NationsBank plan draws complaint D.C. official opposes interstate branching

November 13, 1993|By David Conn | David Conn,Staff Writer

An attempt by NationsBank Corp. to set up one subsidiary bank serving both Maryland and the District of Columbia hit a political snag, as an influential Washington official filed a protest with federal regulators last week.

Charlene Drew Jarvis, who chairs the Washington City Council's Committee on Economic Development, complained that the proposed maneuver could leave the District without control over the operations of a bank doing business within the city limits, she wrote in a letter to the U.S. Office of the Comptroller of the Currency (OCC).

Until now, all bank holding companies that operate in more than one state have had to establish separate "parent" banks in each of those states. The banks must have separate boards of directors, audit teams and financial reports filed with state and federal regulators.

Charlotte-based NationsBank asked the OCC last month for permission to run its branches from across state lines following a three-step restructuring:

First, it would move its American Security Bank unit from Washington to Silver Spring, as permitted by an 1886 law that allows banks to move their headquarters up to 30 miles away. That law was amended in 1959 to allow such moves across state lines.

Then, the company would merge American Security with Maryland National Bank. All states permit such "intrastate" mergers.

Finally, it would convert its American Security branches in Washington into Maryland National branches. Ultimately, the entire operation's name would be changed to NationsBank.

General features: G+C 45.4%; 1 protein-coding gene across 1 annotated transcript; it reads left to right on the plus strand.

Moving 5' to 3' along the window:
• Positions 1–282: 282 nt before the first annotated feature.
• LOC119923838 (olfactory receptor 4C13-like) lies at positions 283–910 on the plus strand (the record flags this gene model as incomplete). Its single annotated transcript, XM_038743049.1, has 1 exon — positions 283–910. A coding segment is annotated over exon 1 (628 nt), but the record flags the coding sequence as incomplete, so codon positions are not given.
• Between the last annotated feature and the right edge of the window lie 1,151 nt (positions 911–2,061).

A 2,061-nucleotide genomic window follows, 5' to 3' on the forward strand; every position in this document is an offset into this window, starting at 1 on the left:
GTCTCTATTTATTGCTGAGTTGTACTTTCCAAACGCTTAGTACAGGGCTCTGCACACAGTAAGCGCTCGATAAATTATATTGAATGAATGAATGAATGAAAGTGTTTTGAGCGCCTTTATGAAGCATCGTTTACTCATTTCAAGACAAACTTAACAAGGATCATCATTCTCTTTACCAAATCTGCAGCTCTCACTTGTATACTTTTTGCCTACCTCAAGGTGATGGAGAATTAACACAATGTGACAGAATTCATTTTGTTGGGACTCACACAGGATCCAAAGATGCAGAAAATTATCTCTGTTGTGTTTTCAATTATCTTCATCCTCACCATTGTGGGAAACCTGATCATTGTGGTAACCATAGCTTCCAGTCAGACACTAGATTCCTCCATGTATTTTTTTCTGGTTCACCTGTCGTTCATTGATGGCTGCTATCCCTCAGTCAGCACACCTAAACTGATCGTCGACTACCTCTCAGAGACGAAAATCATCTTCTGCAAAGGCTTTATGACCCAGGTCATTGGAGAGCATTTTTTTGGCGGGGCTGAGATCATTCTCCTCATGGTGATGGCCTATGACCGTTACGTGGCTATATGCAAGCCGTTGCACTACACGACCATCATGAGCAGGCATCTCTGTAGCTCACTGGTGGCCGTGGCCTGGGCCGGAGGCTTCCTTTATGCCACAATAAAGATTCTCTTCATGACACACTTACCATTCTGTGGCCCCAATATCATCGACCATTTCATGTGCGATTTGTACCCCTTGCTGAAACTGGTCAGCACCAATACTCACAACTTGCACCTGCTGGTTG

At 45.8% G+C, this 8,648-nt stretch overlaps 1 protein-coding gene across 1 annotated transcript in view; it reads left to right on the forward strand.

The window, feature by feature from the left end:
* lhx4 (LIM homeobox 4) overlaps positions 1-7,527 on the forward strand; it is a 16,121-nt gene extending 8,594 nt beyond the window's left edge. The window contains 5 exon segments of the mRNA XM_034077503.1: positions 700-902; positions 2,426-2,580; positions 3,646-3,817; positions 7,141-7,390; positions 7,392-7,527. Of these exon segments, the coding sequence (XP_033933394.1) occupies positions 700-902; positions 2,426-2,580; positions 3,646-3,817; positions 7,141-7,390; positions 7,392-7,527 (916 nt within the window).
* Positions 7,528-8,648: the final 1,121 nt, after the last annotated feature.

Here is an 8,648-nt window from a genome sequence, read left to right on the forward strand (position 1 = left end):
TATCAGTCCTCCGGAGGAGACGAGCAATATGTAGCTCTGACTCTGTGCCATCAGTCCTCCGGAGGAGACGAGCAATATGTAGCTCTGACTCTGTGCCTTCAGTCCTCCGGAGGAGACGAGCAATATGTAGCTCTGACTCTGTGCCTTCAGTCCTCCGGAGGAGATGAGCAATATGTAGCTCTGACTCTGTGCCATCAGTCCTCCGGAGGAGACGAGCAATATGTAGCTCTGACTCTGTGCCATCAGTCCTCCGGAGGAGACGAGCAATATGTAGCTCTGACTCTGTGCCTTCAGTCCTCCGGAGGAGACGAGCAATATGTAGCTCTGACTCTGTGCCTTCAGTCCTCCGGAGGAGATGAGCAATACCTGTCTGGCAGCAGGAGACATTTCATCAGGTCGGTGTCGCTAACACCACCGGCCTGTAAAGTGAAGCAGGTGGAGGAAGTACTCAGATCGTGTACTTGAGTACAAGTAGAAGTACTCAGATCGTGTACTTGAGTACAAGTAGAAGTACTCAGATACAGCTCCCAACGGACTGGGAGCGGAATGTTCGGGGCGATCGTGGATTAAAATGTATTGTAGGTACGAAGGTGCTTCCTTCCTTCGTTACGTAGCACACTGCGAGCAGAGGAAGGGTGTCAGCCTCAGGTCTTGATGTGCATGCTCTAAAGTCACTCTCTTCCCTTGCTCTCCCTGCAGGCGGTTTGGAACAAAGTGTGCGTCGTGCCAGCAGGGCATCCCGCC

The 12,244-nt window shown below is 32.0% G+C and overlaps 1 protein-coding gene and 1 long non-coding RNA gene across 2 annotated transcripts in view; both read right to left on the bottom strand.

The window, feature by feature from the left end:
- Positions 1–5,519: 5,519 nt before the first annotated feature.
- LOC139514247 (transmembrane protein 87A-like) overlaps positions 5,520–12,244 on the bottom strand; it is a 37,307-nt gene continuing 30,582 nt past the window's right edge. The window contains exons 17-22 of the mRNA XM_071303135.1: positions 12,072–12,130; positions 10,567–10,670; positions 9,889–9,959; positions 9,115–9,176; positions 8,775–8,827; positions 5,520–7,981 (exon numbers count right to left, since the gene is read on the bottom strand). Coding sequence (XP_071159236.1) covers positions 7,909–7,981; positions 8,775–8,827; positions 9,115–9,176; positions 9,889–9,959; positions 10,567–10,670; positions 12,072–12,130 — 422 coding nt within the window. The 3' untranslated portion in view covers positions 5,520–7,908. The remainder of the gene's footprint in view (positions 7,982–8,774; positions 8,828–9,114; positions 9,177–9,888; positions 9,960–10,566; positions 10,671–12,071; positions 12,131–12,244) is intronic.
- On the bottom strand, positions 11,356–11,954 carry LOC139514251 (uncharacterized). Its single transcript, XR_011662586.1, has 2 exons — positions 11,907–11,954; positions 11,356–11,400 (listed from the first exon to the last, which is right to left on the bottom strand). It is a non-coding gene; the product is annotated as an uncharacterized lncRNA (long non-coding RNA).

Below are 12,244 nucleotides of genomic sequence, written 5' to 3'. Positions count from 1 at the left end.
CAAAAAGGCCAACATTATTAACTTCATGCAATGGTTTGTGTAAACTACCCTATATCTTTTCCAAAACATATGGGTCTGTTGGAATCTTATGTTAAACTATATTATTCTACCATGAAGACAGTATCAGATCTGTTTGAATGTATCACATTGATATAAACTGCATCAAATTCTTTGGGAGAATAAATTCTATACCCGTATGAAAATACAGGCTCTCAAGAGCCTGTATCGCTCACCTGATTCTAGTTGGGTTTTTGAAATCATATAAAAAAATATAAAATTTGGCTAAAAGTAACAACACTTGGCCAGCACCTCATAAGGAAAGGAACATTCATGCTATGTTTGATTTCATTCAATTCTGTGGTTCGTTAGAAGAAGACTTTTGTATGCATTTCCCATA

"I am of the opinion that Nation's has used creative interpretations of federal banking laws to accomplish what is, in effect, interstate branching, which has not yet been expressly permitted by either Federal or District of Columbia law," Ms. Jarvis wrote to the OCC on Nov. 4.

Ms. Jarvis and others are concerned that such a system would leave local lawmakers and regulators without any authority over the banks operating in their jurisdictions.

"Interstate branching will essentially obliterate the local board [of directors], the constitution of which was so important to us when we did interstate banking," Ms. Jarvis said in an interview yesterday.

Ms. Jarvis led a separate battle over local regulatory oversight this summer with First Union Corp., also of Charlotte. First Union sought to bypass the council's approval to enter the District when it bought the First American banks, which are located in Virginia, Maryland and Washington. That fight was resolved when First Union agreed to lend $200 million in the city's low- and moderate-income neighborhoods over the next 20 years.

An OCC representative said yesterday that the agency would take Ms. Jarvis' concerns into account regarding the NationsBank application, but that no decision would come before next week when the Senate Banking Committee was expected to vote on an interstate banking bill.

That bill, most of whose provisions passed both houses of Congress in 1991, but never became law, would allow interstate branching of the sort that NationsBank has proposed. It would, however, allow individual states to exempt themselves from such branching.

The Senate bill also would require a state's permission if a proposed acquisition were to give a company more than 25 percent of the banking assets of that state. The House is considering a similar bill.

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